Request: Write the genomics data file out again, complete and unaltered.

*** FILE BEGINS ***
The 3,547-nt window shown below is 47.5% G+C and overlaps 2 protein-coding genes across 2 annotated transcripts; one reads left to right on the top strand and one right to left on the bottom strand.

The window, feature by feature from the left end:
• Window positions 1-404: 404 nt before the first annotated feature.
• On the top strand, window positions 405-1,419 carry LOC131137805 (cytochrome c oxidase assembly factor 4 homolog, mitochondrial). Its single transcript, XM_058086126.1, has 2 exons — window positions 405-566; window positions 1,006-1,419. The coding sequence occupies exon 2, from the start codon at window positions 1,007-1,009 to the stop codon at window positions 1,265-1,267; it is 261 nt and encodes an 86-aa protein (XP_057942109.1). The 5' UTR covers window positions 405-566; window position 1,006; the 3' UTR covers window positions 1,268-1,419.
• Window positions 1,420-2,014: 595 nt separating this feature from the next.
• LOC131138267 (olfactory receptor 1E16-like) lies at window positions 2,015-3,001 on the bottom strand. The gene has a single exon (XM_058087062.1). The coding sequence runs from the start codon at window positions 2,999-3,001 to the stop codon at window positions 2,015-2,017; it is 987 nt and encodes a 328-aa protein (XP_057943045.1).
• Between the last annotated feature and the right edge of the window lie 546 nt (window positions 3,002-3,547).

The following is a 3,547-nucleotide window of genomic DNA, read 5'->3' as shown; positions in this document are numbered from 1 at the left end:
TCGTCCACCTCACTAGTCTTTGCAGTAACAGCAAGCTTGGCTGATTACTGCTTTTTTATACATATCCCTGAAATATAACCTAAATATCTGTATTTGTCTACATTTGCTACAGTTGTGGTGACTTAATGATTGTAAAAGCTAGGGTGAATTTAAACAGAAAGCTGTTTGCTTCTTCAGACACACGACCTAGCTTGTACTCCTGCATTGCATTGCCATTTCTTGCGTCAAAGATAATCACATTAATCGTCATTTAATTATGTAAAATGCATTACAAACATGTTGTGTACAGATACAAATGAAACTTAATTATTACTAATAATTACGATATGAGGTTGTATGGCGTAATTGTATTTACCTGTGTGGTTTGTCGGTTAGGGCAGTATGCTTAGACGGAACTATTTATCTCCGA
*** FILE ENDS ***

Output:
The 3,547-nt window shown below is 47.5% G+C and overlaps 2 protein-coding genes across 2 annotated transcripts; one reads left to right on the top strand and one right to left on the bottom strand.

The window, feature by feature from the left end:
• Window positions 1-404: 404 nt before the first annotated feature.
• On the top strand, window positions 405-1,419 carry LOC131137805 (cytochrome c oxidase assembly factor 4 homolog, mitochondrial). Its single transcript, XM_058086126.1, has 2 exons — window positions 405-566; window positions 1,006-1,419. The coding sequence occupies exon 2, from the start codon at window positions 1,007-1,009 to the stop codon at window positions 1,265-1,267; it is 261 nt and encodes an 86-aa protein (XP_057942109.1). The 5' UTR covers window positions 405-566; window position 1,006; the 3' UTR covers window positions 1,268-1,419.
• Window positions 1,420-2,014: 595 nt separating this feature from the next.
• LOC131138267 (olfactory receptor 1E16-like) lies at window positions 2,015-3,001 on the bottom strand. The gene has a single exon (XM_058087062.1). The coding sequence runs from the start codon at window positions 2,999-3,001 to the stop codon at window positions 2,015-2,017; it is 987 nt and encodes a 328-aa protein (XP_057943045.1).
• Between the last annotated feature and the right edge of the window lie 546 nt (window positions 3,002-3,547).

The following is a 3,547-nucleotide window of genomic DNA, read 5'->3' as shown; positions in this document are numbered from 1 at the left end:
TCGTCCACCTCACTAGTCTTTGCAGTAACAGCAAGCTTGGCTGATTACTGCTTTTTTATACATATCCCTGAAATATAACCTAAATATCTGTATTTGTCTACATTTGCTACAGTTGTGGTGACTTAATGATTGTAAAAGCTAGGGTGAATTTAAACAGAAAGCTGTTTGCTTCTTCAGACACACGACCTAGCTTGTACTCCTGCATTGCATTGCCATTTCTTGCGTCAAAGATAATCACATTAATCGTCATTTAATTATGTAAAATGCATTACAAACATGTTGTGTACAGATACAAATGAAACTTAATTATTACTAATAATTACGATATGAGGTTGTATGGCGTAATTGTATTTACCTGTGTGGTTTGTCGGTTAGGGCAGTATGCTTAGACGGAACTATTTATCTCCGA